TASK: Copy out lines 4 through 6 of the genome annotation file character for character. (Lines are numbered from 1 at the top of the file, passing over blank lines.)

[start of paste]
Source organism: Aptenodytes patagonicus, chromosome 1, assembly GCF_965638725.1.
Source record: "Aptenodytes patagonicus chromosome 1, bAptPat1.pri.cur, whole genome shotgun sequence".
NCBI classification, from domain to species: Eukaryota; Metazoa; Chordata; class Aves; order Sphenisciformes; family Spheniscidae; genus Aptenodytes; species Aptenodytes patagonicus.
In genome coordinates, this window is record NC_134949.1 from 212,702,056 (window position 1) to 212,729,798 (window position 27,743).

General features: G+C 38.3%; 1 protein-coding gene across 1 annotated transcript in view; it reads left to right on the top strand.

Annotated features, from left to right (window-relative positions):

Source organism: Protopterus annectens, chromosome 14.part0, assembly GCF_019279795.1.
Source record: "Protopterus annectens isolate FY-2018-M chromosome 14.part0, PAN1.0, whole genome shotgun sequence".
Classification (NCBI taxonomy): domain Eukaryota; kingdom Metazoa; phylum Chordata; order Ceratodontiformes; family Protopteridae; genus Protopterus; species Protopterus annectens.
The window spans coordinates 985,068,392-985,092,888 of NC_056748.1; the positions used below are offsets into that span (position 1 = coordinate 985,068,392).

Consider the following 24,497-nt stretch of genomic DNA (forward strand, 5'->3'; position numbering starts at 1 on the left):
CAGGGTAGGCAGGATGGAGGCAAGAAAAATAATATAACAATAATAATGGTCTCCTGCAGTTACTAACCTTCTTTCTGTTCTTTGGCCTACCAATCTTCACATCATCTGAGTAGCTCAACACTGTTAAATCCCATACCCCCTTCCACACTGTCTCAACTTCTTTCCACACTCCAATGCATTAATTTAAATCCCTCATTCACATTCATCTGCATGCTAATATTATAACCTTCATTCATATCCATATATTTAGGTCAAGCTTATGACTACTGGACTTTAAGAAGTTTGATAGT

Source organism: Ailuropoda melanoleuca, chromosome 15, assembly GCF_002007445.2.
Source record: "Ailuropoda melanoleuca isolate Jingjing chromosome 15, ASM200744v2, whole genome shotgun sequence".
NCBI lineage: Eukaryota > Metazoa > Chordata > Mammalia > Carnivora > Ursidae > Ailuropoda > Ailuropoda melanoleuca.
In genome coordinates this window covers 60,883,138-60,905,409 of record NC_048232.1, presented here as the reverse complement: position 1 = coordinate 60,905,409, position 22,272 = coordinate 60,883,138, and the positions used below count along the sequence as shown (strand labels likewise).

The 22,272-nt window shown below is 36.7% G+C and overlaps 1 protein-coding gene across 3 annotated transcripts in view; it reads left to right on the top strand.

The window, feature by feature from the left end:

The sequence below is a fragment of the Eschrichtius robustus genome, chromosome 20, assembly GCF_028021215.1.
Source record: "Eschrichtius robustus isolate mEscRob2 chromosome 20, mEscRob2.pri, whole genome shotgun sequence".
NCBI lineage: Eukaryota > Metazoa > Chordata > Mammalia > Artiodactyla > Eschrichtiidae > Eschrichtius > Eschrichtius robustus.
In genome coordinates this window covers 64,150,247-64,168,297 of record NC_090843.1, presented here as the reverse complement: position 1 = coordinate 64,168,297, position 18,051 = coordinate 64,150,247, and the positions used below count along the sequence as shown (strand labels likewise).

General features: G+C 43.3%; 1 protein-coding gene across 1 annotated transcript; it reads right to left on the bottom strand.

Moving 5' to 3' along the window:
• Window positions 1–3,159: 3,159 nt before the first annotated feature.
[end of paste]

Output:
In genome coordinates, this window is record NC_134949.1 from 212,702,056 (window position 1) to 212,729,798 (window position 27,743).

General features: G+C 38.3%; 1 protein-coding gene across 1 annotated transcript in view; it reads left to right on the top strand.

Annotated features, from left to right (window-relative positions):